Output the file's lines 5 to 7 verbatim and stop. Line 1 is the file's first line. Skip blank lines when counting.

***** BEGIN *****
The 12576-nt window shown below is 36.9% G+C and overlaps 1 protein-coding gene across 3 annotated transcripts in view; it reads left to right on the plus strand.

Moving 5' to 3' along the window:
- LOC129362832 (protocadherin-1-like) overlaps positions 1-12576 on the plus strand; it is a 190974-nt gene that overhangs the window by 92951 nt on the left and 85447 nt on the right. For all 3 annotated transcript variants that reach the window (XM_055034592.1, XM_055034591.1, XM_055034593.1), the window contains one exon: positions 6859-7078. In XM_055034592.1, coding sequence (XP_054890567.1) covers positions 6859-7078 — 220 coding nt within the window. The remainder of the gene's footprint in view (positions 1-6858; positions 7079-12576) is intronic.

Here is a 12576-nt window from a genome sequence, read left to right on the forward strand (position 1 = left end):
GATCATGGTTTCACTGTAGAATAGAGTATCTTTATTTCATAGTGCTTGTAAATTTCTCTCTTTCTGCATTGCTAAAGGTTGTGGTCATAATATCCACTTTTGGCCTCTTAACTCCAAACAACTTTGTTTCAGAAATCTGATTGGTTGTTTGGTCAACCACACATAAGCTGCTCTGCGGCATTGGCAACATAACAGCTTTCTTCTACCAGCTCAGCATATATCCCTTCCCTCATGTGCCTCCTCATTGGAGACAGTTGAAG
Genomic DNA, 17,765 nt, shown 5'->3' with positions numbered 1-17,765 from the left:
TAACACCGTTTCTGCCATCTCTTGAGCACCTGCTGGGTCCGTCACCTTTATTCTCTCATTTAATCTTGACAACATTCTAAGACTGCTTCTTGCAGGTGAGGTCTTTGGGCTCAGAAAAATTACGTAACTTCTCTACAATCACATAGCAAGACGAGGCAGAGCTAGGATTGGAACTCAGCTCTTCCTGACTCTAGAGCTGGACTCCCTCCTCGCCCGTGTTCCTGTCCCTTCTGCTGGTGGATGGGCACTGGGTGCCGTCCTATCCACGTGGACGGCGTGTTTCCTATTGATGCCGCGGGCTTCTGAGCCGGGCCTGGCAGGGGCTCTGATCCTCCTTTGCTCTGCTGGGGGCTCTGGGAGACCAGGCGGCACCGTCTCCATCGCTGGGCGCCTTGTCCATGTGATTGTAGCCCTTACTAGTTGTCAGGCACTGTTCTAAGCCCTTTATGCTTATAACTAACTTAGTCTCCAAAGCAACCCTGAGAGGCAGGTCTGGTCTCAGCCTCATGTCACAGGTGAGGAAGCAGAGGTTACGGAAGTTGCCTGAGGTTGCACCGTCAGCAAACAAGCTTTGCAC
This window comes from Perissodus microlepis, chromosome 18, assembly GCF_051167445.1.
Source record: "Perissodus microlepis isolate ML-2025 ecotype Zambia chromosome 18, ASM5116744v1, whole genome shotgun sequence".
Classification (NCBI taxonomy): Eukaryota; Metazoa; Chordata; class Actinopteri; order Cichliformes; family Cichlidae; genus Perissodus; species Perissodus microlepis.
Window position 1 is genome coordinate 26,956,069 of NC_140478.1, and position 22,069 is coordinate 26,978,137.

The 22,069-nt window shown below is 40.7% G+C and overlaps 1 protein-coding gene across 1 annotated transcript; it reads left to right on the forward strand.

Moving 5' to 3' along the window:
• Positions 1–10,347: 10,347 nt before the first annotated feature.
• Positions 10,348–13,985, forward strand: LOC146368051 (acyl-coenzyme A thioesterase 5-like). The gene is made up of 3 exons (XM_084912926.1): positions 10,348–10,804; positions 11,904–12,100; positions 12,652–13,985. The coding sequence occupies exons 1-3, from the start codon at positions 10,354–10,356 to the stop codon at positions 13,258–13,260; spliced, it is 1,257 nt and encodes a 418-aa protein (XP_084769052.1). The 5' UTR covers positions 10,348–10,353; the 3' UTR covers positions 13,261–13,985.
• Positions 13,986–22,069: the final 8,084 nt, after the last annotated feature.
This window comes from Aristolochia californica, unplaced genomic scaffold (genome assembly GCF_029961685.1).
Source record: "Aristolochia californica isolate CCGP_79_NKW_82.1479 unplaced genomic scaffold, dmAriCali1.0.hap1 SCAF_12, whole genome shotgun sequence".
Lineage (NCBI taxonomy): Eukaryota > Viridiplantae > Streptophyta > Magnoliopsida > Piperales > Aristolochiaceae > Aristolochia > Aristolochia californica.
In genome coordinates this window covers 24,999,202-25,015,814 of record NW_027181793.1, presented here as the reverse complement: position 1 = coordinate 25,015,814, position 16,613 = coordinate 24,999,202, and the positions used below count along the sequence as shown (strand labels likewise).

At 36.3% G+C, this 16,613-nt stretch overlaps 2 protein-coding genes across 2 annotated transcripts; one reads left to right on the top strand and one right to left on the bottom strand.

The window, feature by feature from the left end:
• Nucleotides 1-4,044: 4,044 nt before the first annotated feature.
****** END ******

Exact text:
GATCATGGTTTCACTGTAGAATAGAGTATCTTTATTTCATAGTGCTTGTAAATTTCTCTCTTTCTGCATTGCTAAAGGTTGTGGTCATAATATCCACTTTTGGCCTCTTAACTCCAAACAACTTTGTTTCAGAAATCTGATTGGTTGTTTGGTCAACCACACATAAGCTGCTCTGCGGCATTGGCAACATAACAGCTTTCTTCTACCAGCTCAGCATATATCCCTTCCCTCATGTGCCTCCTCATTGGAGACAGTTGAAG
Genomic DNA, 17,765 nt, shown 5'->3' with positions numbered 1-17,765 from the left:
TAACACCGTTTCTGCCATCTCTTGAGCACCTGCTGGGTCCGTCACCTTTATTCTCTCATTTAATCTTGACAACATTCTAAGACTGCTTCTTGCAGGTGAGGTCTTTGGGCTCAGAAAAATTACGTAACTTCTCTACAATCACATAGCAAGACGAGGCAGAGCTAGGATTGGAACTCAGCTCTTCCTGACTCTAGAGCTGGACTCCCTCCTCGCCCGTGTTCCTGTCCCTTCTGCTGGTGGATGGGCACTGGGTGCCGTCCTATCCACGTGGACGGCGTGTTTCCTATTGATGCCGCGGGCTTCTGAGCCGGGCCTGGCAGGGGCTCTGATCCTCCTTTGCTCTGCTGGGGGCTCTGGGAGACCAGGCGGCACCGTCTCCATCGCTGGGCGCCTTGTCCATGTGATTGTAGCCCTTACTAGTTGTCAGGCACTGTTCTAAGCCCTTTATGCTTATAACTAACTTAGTCTCCAAAGCAACCCTGAGAGGCAGGTCTGGTCTCAGCCTCATGTCACAGGTGAGGAAGCAGAGGTTACGGAAGTTGCCTGAGGTTGCACCGTCAGCAAACAAGCTTTGCAC